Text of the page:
Robin knows that students cannot receive the education they deserve until the school-to-prison pipeline is dismantled.
As long as schools continue to enforce punitive discipline policies, schools will never provide equitable learning environments for all our students. Robin McNair, a veteran educator in Prince George’s County, Maryland, has dedicated much of her career to dismantling the school-to-prison pipeline, in which children—mostly low-income and children of color—are funneled out of public schools for even minor infractions and into the juvenile and criminal justice systems through harsh “zero tolerance” discipline policies.
McNair knows that students cannot receive the education they deserve under such a punitive system.
In 2014, frustrated with her own district’s discipline policies, McNair led an effort to persuade the district to incorporate restorative practices into its Student Behavior Handbook and host restorative practices professional development training for educators.
“We must always remember that when a student acts out, there is an underlying issue that we should address,” she says. “We have to get to the ‘why.’”We must always remember that when a student acts out, there is an underlying issue that we should address. We have to get to the 'why.' Tweet this
Now the restorative practices coordinator for Prince George’s County, McNair is a recognized expert in the effectiveness of restorative justice in schools. Although she is encouraged by the shifting conversation around student discipline – after proliferating for more than a decade, zero tolerance and the racial disparities in perpetuates is facing a backlash – McNair isn’t taking her eye off the ball. It’s not enough, she says, for a district to take steps away from punitive discipline. They have to do it right.
“There has been progress, but what I’m seeing as school systems take up the fight, many tend to push out programs and initiatives that are rushed and don’t take the time to properly explore where the needs are and what the needs are. We have to be deliberate and intentional in our work, regardless how long it may take.”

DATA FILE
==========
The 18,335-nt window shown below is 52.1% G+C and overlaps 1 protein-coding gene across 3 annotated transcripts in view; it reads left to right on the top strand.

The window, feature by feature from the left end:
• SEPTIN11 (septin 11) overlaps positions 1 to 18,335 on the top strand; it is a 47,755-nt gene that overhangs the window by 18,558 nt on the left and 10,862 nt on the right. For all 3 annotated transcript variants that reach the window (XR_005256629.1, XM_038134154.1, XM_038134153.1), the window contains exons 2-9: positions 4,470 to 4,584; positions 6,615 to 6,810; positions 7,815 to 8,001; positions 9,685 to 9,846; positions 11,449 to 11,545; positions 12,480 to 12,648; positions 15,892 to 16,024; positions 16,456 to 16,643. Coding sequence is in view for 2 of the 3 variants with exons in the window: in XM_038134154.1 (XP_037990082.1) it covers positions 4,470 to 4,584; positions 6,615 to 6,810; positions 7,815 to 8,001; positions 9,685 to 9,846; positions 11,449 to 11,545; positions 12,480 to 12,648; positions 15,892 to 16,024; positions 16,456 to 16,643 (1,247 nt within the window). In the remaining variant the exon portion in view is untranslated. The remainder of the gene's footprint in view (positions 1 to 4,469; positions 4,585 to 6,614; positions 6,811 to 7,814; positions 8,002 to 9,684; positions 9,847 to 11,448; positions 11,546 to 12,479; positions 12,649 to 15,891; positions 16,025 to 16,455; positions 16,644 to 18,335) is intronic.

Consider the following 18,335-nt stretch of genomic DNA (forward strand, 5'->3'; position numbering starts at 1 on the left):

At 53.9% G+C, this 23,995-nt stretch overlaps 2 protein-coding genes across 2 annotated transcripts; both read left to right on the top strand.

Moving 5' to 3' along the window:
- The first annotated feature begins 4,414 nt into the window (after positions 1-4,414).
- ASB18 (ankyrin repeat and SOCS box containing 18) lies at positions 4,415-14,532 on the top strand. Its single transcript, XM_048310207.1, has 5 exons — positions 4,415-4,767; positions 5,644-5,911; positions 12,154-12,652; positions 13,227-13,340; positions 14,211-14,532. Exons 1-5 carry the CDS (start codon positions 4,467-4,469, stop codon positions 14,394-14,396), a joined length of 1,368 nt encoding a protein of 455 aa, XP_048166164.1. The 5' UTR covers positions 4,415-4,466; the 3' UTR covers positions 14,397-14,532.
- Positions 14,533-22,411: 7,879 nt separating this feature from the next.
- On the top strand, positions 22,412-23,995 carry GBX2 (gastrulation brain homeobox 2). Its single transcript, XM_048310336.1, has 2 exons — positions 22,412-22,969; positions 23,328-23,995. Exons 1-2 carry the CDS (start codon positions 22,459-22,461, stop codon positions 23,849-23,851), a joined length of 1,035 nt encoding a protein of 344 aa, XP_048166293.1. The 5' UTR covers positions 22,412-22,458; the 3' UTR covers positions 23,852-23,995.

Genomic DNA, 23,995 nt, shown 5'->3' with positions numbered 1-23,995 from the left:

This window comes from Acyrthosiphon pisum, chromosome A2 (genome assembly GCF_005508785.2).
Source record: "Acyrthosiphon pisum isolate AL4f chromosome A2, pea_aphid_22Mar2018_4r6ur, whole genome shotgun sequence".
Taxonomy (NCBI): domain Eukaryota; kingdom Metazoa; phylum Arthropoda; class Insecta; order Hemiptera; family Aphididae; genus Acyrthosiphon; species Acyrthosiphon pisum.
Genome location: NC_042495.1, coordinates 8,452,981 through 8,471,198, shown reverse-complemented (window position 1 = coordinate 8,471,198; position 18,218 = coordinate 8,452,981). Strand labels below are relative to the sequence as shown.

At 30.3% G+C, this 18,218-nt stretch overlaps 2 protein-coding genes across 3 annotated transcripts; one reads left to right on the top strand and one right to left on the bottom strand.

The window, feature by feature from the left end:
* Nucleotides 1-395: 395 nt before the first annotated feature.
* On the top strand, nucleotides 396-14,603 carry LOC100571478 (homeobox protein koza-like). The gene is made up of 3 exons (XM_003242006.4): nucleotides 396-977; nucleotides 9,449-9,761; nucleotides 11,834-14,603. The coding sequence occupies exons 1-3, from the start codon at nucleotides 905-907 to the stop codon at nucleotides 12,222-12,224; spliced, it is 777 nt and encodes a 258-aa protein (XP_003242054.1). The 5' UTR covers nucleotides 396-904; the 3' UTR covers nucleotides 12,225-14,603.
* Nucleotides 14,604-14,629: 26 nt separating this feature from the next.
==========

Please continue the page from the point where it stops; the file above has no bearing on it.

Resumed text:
“We need to acknowledge the realities our students face, all voices need to be at the table,” she adds. “We have to create a space for students to share their stories.”
Fear, as always, is a stubborn obstacle. When you talk about new approaches to discipline, many are not sure of what comes next. Much of this fear comes from not really knowing students’ stories, McNair says, but people are also fearful of engaging in an honest, constructive conversation about institutional racism.
The implicit bias and racism that fuels zero tolerance and the school-to-prison pipeline has always been there, but the divisive, often toxic political rhetoric of the past few years has polluted the climate even more. “Biases are being perpetuated through the media, through society, through our current administration. It’s making it harder for us to honestly confront our biases and take ownership of them,” McNair says.
“We need to work together to talk about these biases and learn where they come from. And be able to check them before they have a chance to surface. Then maybe we can talk more honestly about racism, equity and social justice and how it affects our students.”